Freedom of Expression Online

Freedom of Expression Online

The resources on this Module focus on some of the complex issues related to the digital exercise of freedom of expression. Internet, social media, search engines have largely transformed expression, information, communication. The selected readings highlight the mismatch between practices and the law trying to catch up with the advances of the technology, while seeking to make sense of the normative cacophony.

10 items found, showing 1 - 10


Author: ARTICLE 19
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This 2021 Policy Paper published by ARTICLE 19 provides a detailed overview of the potential harms of Biometric technologies, including violations of the fundamental rights of privacy and freedom of expression as well as “data protection, human dignity, non-discrimination, self-determination and the right to access an effective remedy.” Further, abuse of these technologies by law enforcement and other state bodies can result in discrimination from profiling of marginalized and at-risk communities. The Policy Brief provides case studies on the use of facial recognition and emotion recognition technologies, and offers a broad range of recommendations. Based on the gathered evidence, ARTICLE 19 calls for “a moratorium on the development and deployment of all biometric technologies until vital human rights safeguards are in place.” 


ARTICLE 19. When bodies become data: Biometric technologies and freedom of expression. April 2021.

Author: Collaboration on International ICT Policy for East and Southern Africa (CIPESA)
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Africa’s ICT think-tank - the Collaboration on International ICT Policy for East and Southern Africa (CIPESA) - published a report documenting the trends of the last decade in internet freedom in Africa. CIPESA has been releasing its annual State of Internet Freedom in Africa report since 2014; the 2023 publication celebrates the report’s 10th anniversary. Thematically reflecting on the past years of research and advocacy for digital rights in Africa, this special edition offers a clear look at the future. The featured essays discuss “Digital Democracy Vs. [Digital] Authoritarianism,” internet shutdowns, social media content regulation, data governance, online activism, new forms of internet censorship, gender dynamics online, state accountability for digital rights, disinformation, media literacy, and surveillance. “[W]hile the essays in this series largely paint a grim picture of where Africa stands today, not all is doom and gloom,” writes Dr. Wairagala Wakabi, CIPESA’s Executive Director. “Each essay in this report offers suggestions for how these authoritarian roadblocks can be navigated to ensure that the great majority of citizens in Africa can enjoy their online rights and for digital democracy to flourish.”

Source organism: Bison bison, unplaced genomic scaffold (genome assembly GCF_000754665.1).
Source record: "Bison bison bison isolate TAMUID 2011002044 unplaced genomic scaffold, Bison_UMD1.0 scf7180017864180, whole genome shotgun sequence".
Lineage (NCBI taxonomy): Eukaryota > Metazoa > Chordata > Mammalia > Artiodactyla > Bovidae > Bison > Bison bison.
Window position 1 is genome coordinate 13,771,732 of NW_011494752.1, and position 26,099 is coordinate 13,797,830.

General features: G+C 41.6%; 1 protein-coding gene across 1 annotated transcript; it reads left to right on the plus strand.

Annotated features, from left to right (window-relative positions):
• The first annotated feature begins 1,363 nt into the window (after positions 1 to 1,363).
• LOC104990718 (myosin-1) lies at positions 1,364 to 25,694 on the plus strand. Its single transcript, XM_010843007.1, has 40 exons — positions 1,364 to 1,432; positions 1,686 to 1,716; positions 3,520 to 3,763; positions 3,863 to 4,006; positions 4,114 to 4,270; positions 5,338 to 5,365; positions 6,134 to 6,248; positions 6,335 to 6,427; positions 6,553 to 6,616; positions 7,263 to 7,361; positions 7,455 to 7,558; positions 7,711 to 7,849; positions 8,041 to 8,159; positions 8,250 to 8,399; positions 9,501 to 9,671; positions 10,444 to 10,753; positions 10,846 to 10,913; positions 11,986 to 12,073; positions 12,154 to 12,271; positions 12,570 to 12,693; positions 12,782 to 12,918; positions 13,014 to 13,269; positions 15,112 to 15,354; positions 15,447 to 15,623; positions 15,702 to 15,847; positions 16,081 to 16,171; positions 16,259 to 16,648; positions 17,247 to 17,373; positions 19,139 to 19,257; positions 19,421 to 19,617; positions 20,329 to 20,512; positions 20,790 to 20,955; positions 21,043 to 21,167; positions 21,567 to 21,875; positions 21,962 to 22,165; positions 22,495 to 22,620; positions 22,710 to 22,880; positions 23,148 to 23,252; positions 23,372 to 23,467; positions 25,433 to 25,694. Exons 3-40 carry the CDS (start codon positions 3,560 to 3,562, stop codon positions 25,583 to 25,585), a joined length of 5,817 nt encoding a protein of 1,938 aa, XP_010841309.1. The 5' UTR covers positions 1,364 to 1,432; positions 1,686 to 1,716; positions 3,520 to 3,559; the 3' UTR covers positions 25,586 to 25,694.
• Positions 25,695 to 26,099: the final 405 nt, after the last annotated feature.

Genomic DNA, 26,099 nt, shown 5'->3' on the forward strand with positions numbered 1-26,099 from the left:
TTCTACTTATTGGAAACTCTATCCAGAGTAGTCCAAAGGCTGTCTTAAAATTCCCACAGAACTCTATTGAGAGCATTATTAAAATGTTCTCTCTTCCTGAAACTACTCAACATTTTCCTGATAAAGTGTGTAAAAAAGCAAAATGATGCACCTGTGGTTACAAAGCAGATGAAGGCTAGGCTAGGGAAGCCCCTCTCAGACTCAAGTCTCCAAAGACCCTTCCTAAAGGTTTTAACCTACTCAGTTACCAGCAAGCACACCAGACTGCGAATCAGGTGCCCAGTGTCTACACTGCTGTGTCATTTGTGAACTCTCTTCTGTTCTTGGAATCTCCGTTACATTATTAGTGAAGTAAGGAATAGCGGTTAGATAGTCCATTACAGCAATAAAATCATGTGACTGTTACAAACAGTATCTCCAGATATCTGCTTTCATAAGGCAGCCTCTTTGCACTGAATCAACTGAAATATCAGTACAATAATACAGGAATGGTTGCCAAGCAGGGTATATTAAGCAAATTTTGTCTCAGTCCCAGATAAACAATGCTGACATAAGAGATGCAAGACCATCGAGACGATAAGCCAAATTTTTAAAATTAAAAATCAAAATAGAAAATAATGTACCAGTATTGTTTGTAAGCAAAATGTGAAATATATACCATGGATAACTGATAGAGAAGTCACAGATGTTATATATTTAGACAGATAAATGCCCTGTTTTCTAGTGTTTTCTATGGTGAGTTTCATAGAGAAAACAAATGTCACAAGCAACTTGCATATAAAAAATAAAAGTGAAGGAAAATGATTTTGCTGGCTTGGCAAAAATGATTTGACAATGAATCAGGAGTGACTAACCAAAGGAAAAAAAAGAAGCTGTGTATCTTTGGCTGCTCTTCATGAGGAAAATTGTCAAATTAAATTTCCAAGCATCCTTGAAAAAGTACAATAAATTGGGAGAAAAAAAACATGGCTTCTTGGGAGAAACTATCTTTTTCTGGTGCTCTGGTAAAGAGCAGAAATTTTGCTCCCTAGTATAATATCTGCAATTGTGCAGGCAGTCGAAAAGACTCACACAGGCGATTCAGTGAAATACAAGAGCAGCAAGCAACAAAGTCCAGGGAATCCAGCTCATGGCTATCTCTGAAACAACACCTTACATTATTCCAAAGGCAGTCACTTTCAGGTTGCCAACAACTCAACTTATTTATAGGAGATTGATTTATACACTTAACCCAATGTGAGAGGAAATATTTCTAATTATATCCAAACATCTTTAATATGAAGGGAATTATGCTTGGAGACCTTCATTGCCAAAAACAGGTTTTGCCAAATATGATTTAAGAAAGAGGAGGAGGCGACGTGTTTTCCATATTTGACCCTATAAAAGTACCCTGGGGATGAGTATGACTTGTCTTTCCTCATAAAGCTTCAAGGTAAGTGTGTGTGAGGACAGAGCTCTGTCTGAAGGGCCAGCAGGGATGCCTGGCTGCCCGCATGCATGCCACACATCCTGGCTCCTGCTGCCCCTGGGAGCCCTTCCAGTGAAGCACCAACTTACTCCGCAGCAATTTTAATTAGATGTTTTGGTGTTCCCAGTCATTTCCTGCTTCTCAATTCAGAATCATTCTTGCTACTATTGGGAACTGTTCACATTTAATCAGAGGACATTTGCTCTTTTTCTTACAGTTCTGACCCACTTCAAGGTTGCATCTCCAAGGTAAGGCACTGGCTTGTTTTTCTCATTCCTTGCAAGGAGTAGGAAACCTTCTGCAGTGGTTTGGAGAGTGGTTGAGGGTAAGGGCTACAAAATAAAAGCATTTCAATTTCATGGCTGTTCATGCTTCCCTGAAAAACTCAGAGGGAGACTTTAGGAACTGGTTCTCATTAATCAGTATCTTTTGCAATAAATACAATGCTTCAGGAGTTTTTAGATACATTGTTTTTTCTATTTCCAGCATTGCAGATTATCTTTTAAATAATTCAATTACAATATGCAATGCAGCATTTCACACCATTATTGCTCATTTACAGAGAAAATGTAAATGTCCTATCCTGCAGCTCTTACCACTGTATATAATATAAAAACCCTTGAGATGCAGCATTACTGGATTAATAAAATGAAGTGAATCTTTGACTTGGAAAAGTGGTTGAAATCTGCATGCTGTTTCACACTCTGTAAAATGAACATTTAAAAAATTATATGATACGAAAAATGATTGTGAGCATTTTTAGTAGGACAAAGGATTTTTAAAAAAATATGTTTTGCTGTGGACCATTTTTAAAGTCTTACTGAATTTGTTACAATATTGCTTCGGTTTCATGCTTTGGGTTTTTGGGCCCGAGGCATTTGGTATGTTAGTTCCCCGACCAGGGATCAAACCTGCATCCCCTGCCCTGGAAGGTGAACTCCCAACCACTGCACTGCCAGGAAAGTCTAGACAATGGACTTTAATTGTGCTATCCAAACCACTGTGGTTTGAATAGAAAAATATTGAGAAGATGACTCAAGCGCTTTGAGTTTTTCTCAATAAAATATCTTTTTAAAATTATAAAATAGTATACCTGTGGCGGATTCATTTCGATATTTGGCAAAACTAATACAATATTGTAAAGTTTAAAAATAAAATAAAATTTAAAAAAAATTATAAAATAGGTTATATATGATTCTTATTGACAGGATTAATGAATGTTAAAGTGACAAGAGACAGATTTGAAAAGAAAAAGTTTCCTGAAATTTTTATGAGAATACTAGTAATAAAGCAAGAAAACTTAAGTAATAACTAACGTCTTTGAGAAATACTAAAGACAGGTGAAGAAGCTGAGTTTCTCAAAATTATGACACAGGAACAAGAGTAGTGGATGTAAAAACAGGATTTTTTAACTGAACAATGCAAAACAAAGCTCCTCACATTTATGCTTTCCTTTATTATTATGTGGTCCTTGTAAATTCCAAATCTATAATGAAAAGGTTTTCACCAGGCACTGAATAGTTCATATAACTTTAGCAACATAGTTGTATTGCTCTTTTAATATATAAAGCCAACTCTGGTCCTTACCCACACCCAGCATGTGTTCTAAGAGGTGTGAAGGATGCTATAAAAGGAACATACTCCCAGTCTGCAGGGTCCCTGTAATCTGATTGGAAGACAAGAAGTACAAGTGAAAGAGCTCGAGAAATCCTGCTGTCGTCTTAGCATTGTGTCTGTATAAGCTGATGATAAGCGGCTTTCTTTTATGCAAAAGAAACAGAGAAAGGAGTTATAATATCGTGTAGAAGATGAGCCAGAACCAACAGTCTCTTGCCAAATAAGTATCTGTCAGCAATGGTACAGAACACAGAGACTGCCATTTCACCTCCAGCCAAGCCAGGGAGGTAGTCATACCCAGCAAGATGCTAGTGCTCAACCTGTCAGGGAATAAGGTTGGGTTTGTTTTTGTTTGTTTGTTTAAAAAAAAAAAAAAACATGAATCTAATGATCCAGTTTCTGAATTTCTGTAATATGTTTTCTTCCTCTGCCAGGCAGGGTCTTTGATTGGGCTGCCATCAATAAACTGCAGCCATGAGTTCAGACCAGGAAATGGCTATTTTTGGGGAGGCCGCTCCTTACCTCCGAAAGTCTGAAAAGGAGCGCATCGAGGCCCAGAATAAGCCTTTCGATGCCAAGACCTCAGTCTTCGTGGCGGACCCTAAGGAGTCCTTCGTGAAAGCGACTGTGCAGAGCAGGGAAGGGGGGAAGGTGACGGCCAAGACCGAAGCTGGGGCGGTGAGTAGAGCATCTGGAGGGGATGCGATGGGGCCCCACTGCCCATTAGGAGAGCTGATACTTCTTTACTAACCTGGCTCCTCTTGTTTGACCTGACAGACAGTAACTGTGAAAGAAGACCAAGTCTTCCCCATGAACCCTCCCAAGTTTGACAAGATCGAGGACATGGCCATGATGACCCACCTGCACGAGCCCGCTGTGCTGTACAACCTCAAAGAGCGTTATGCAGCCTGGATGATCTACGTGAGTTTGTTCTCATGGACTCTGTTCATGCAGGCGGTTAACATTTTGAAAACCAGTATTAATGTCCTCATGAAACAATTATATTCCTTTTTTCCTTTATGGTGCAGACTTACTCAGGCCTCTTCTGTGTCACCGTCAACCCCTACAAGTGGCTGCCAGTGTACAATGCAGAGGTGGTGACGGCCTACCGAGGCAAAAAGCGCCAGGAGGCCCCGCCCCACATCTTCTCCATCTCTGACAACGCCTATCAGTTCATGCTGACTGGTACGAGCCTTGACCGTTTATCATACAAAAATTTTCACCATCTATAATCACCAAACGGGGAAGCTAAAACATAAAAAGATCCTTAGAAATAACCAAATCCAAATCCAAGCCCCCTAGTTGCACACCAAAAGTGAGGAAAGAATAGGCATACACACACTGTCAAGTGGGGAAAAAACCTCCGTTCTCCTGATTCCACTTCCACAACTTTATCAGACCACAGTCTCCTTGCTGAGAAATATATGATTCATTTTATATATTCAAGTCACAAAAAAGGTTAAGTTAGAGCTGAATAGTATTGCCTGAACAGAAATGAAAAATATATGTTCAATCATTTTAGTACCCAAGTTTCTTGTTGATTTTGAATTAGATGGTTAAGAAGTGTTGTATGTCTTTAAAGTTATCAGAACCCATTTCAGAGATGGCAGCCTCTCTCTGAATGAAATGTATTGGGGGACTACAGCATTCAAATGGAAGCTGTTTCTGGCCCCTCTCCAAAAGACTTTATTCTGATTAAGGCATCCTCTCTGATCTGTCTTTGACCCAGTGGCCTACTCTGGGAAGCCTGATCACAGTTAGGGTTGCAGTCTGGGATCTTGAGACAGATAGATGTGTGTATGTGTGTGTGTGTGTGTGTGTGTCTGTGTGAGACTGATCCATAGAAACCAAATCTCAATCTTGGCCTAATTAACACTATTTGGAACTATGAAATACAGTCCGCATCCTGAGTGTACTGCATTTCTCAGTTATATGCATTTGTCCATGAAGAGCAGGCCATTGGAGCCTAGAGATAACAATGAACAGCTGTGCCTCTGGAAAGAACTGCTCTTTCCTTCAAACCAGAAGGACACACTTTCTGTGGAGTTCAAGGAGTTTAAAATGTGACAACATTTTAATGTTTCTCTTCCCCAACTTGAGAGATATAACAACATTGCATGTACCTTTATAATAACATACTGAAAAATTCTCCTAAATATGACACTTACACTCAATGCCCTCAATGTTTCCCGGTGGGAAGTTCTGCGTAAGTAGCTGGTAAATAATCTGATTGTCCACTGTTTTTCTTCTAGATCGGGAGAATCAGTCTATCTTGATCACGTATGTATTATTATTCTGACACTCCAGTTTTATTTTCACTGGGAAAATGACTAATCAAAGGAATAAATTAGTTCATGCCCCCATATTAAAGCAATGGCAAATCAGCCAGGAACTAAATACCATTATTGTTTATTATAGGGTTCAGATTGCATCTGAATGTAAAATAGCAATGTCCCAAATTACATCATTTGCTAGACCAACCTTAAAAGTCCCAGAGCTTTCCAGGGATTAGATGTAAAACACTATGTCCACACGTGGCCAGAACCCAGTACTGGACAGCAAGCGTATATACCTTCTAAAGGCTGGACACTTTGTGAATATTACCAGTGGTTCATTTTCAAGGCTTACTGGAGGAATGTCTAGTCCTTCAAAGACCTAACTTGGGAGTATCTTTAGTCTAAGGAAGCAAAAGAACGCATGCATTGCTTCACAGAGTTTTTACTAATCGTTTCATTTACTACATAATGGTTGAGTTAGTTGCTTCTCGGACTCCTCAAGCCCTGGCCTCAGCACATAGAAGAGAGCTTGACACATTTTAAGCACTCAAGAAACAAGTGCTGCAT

Collaboration on International ICT Policy for East and Southern Africa (CIPESA). A Decade of Internet Freedom in Africa: Recounting the Past, Shaping the Future. Kampala: CIPESA, 2023.

Author: OSCE
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“Artificial intelligence (AI) – a broad concept used in policy discussions to refer to many different types of technology – greatly influences and impacts the way people seek, receive, impart and access information and how they exercise their right to freedom of expression in the digital ecosystem. If implemented responsibly, AI can benefit societies, but there is a genuine risk that its deployment by States and private companies, such as internet intermediaries, could have a deteriorating effect on human rights… [This Paper] maps the key challenges to freedom of expression presented by AI across the OSCE region, in light of international and regional standards on human rights and AI. It identifies a number of overarching problems that AI poses to freedom of expression and human rights in general, in particular: (a.) The limited understanding of the implications for freedom of expression caused by AI, in particular machine learning; (b.) Lack of respect for freedom of expression in content moderation and curation; (c.) State and non-State actors circumventing due process and rule of law in AI-powered content moderation; (d.) Lack of transparency regarding the entire process of AI design, deployment and implementation; (e.) Lack of accountability and independent oversight over AI systems; and, (f.) Lack of effective remedies for violation of the right to freedom of expression in relation to AI. This Paper observes that these problems became more pronounced in the first months of 2020, when the COVID-19 pandemic incentivized States and the private sector to use AI even more, as part of measures introduced in response to the pandemic. A tendency to revert to technocratic solutions, including AI-powered tools, without adequate societal debate or democratic scrutiny was witnessed. Using four specific case studies (“security threats”; “hate speech”; media pluralism and diversity online; and the impact of AI-powered State surveillance on freedom of expression), this Paper shows how these problems manifest themselves. This Paper concludes that there is a need to further raise awareness, and improve understanding, of the impact of AI related to decision-making policies and practices on freedom of expression, next to having a more systematic overview of regional approaches and methodologies in the OSCE region. It provides a number of preliminary recommendations to OSCE participating States and internet intermediaries, to help ensure that freedom of expression and information are better protected when AI is deployed.”